James Beard was the first American foodie, a chef and writer who believed in our country’s cuisine even when there wasn’t yet much to champion. He got behind hors d’oeuvres and the outdoor grill before they were taken seriously in the culinary world.
Beard hosted the first food TV show, 1946’s “I Love to Eat,” from which every single cooking show was born. He founded a legendary cooking school with campuses in New York City and Oregon. And when he died in 1985, he left behind a house in New York City that is now home to a legendary series of dinners that bears his name.
Beard has very few ties to the Triad. No local chef has ever been invited to cook at the Beard House, nor has one ever won a Beard Award.
But now Chef Jay Pierce of Lucky 32 has been included in Beard’s legacy — he’s been invited to cook a Beard dinner, not at the storied New York City house but as part of a satellite program of dinners. Beard’s Celebrity Chef Tour holds events in cities like Honolulu, Chicago, Washington DC, San Diego and Philadelphia.
Pierce will be cooking this weekend at the Palisades Restaurant in Eggleston, Va., a couple hours north of the Triad, with chefs from Boone, Charlotte, Roanoke, Va. and Venice, Calif. It’s not a competition, but it sort of is.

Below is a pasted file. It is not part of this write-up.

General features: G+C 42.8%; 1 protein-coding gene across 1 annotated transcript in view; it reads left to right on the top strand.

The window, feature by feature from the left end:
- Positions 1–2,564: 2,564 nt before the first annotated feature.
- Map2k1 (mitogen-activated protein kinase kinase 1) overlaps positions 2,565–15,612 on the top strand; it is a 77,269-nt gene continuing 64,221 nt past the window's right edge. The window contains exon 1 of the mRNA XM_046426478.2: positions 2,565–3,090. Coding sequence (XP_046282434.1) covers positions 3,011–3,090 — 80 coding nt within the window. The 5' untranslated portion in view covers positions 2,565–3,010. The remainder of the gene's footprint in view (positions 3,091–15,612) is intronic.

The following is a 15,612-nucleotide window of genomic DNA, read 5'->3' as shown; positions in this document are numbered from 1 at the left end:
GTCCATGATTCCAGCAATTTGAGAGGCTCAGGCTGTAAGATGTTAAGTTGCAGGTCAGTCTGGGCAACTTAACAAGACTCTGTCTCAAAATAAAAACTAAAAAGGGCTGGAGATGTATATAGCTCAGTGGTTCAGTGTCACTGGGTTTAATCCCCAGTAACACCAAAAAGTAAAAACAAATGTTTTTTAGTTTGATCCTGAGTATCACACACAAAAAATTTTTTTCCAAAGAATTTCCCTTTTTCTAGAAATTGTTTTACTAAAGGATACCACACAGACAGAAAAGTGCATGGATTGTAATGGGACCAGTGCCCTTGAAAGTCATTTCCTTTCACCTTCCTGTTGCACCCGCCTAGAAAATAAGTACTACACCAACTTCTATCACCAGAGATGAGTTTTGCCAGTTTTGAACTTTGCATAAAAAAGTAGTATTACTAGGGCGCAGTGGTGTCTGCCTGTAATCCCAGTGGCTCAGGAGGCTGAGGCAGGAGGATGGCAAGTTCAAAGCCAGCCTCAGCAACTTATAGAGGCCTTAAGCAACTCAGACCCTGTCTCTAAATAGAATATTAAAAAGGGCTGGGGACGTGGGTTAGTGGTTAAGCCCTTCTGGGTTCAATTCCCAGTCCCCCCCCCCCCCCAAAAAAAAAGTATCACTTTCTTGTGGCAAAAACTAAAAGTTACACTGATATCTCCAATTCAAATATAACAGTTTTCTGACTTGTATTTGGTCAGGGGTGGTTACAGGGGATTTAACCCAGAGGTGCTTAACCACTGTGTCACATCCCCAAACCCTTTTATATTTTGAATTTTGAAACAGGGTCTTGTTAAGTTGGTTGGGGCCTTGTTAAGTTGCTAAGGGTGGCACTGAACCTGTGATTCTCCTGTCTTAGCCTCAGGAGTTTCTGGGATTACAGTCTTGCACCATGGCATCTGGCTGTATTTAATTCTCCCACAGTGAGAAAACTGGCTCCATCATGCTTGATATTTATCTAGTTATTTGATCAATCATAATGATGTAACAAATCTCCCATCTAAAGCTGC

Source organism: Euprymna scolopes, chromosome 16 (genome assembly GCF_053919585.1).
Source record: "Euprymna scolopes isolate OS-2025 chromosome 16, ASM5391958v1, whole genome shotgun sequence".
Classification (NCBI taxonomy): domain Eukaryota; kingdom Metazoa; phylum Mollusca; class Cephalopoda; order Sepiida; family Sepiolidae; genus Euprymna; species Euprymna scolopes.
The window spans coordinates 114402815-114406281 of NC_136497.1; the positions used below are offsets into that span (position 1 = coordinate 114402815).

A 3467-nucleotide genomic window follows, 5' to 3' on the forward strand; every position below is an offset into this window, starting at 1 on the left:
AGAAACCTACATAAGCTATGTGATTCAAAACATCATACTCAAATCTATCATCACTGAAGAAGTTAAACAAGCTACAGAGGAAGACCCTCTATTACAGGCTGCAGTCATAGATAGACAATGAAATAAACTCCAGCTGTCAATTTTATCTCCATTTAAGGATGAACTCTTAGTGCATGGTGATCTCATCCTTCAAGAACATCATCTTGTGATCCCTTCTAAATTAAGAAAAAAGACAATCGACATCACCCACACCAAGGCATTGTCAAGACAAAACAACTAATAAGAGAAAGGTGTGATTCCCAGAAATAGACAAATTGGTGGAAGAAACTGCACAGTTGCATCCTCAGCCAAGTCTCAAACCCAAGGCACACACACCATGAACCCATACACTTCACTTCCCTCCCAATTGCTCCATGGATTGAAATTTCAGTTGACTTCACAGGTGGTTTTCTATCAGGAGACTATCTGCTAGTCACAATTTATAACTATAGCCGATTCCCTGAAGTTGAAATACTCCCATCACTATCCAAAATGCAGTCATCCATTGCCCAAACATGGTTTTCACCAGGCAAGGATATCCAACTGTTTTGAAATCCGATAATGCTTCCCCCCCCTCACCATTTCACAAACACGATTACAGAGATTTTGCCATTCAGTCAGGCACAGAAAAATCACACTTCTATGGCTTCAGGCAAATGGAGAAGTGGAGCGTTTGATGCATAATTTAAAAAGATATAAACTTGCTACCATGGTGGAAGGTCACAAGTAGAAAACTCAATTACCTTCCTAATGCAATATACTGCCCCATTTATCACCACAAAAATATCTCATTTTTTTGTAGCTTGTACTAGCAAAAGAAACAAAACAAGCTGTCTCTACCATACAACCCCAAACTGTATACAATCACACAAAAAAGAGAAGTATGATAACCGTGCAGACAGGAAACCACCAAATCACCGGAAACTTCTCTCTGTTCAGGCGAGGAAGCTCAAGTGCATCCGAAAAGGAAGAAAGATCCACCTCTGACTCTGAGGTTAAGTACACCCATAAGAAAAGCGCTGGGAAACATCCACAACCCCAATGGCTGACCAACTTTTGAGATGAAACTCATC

Pierce says he’s going with a little lamb, from Border Springs Farms in Patrick, Va. “I’ll take the loin and roast it in a wood oven,” he says, “serve it with miso-caramel sweet potatoes — I didn’t want to make miso-honey sauce because of Full Metal Jacket — and a little arugula for bitterness. I’m gonna crumble some bleu cheese on the plate, and then I’m gonna smoke the lamb bellies and make like lamb bacon [and] put that on there, too.”
As the first Triad chef to be invited into Beard’s foundation, Pierce is honored.
“I hold those guys in high esteem,” he says. “I read the awards list like it’s the Oscars. They are the Oscars of the food world…. [Chefs] in the Triangle usually get the nod.
“In some ways, it’s great to toil in obscurity,” he continues, “but people in Greensboro have been acknowledging the work we’ve done at Lucky 32 for a long time. But acknowledgement from someone outside of our city, it’s wild.”
He also sees big things for our culinary future. He says he wants the Beard Foundation to hold a dinner at the Printworks Bistro in the Proximity Hotel, owned by the same company that owns Lucky 32.
“That’s the idea,” he says, “to bring it back here.
“Let’s get the food world to take us seriously,” he continues. “Brooklyn has this reputation for farm-to-fork, but there’s no farms there. We’re in the middle of the farms — we ought to be knocking it out of the park. It should be easier [for us] to tell the story of where the food comes from.”
After cooking for the Beard Foundation this weekend, Pierce will be back in the kitchen at Lucky 32. Let’s hope he brings the lamb bacon into play.
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